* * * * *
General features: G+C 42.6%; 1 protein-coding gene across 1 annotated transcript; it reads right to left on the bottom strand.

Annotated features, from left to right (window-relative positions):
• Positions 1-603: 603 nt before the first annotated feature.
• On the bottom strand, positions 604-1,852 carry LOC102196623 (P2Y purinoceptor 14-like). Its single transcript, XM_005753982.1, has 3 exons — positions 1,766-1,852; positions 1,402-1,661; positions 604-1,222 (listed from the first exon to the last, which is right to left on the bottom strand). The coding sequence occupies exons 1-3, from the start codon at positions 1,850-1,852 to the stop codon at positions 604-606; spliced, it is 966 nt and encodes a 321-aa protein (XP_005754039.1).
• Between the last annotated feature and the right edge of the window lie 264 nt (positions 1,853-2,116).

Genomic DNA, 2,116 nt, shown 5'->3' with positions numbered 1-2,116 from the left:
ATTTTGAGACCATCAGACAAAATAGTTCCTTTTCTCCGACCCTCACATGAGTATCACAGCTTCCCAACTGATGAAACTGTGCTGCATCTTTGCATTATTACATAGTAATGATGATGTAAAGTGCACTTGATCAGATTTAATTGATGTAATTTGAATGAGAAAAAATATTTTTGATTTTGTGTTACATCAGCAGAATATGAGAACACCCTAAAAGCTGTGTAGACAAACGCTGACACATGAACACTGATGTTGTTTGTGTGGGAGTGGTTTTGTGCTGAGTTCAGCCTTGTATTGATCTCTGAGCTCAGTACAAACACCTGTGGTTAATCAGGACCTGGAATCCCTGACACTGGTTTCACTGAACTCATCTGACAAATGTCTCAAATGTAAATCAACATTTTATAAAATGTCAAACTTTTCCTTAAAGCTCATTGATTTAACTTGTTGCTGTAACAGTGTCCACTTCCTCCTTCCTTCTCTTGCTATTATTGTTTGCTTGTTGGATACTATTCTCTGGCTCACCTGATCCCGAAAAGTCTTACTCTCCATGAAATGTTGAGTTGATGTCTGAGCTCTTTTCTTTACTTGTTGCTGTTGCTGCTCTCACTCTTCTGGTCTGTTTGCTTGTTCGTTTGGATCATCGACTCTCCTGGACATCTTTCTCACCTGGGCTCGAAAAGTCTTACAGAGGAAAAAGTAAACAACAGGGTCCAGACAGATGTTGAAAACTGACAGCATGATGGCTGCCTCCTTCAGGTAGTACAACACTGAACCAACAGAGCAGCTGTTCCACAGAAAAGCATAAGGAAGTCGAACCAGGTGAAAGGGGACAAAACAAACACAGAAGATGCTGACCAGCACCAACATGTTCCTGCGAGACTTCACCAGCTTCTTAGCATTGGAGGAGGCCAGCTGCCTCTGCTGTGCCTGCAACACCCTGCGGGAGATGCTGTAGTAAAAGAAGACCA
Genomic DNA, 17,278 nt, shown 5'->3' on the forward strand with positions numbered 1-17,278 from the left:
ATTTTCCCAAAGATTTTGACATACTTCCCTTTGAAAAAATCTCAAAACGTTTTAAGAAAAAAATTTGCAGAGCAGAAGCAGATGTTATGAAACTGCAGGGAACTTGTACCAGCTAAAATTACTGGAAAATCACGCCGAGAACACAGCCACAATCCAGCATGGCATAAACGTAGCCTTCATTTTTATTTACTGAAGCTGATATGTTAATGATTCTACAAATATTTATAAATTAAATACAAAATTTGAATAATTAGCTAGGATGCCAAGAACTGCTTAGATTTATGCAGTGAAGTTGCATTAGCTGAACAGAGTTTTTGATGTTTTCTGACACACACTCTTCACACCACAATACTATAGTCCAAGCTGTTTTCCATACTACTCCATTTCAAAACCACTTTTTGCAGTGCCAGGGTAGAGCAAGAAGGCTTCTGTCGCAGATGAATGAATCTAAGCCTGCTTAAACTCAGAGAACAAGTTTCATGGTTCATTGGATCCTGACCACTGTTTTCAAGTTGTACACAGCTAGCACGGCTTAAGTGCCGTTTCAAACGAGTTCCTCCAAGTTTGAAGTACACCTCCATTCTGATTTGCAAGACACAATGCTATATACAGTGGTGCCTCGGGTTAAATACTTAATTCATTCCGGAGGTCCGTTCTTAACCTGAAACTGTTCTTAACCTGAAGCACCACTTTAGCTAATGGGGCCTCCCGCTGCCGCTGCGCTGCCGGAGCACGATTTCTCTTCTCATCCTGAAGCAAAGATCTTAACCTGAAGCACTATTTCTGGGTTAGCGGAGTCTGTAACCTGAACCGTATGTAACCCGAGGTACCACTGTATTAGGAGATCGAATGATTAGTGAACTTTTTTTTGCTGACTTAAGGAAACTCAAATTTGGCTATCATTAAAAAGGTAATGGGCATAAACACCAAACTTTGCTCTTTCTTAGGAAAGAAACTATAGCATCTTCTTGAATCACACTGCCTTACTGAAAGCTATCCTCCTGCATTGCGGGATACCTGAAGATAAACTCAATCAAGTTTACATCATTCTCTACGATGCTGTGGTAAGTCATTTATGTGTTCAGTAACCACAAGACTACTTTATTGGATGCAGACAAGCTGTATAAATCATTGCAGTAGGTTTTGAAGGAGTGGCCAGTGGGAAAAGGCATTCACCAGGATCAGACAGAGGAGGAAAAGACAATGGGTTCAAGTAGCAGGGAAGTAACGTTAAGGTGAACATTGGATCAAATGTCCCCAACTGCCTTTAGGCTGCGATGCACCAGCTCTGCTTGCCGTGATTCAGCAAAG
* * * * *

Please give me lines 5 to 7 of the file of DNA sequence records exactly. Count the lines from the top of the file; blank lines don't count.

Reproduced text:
• Between the last annotated feature and the right edge of the window lie 264 nt (positions 1,853-2,116).

Genomic DNA, 2,116 nt, shown 5'->3' with positions numbered 1-2,116 from the left:
ATTTTGAGACCATCAGACAAAATAGTTCCTTTTCTCCGACCCTCACATGAGTATCACAGCTTCCCAACTGATGAAACTGTGCTGCATCTTTGCATTATTACATAGTAATGATGATGTAAAGTGCACTTGATCAGATTTAATTGATGTAATTTGAATGAGAAAAAATATTTTTGATTTTGTGTTACATCAGCAGAATATGAGAACACCCTAAAAGCTGTGTAGACAAACGCTGACACATGAACACTGATGTTGTTTGTGTGGGAGTGGTTTTGTGCTGAGTTCAGCCTTGTATTGATCTCTGAGCTCAGTACAAACACCTGTGGTTAATCAGGACCTGGAATCCCTGACACTGGTTTCACTGAACTCATCTGACAAATGTCTCAAATGTAAATCAACATTTTATAAAATGTCAAACTTTTCCTTAAAGCTCATTGATTTAACTTGTTGCTGTAACAGTGTCCACTTCCTCCTTCCTTCTCTTGCTATTATTGTTTGCTTGTTGGATACTATTCTCTGGCTCACCTGATCCCGAAAAGTCTTACTCTCCATGAAATGTTGAGTTGATGTCTGAGCTCTTTTCTTTACTTGTTGCTGTTGCTGCTCTCACTCTTCTGGTCTGTTTGCTTGTTCGTTTGGATCATCGACTCTCCTGGACATCTTTCTCACCTGGGCTCGAAAAGTCTTACAGAGGAAAAAGTAAACAACAGGGTCCAGACAGATGTTGAAAACTGACAGCATGATGGCTGCCTCCTTCAGGTAGTACAACACTGAACCAACAGAGCAGCTGTTCCACAGAAAAGCATAAGGAAGTCGAACCAGGTGAAAGGGGACAAAACAAACACAGAAGATGCTGACCAGCACCAACATGTTCCTGCGAGACTTCACCAGCTTCTTAGCATTGGAGGAGGCCAGCTGCCTCTGCTGTGCCTGCAACACCCTGCGGGAGATGCTGTAGTAAAAGAAGACCA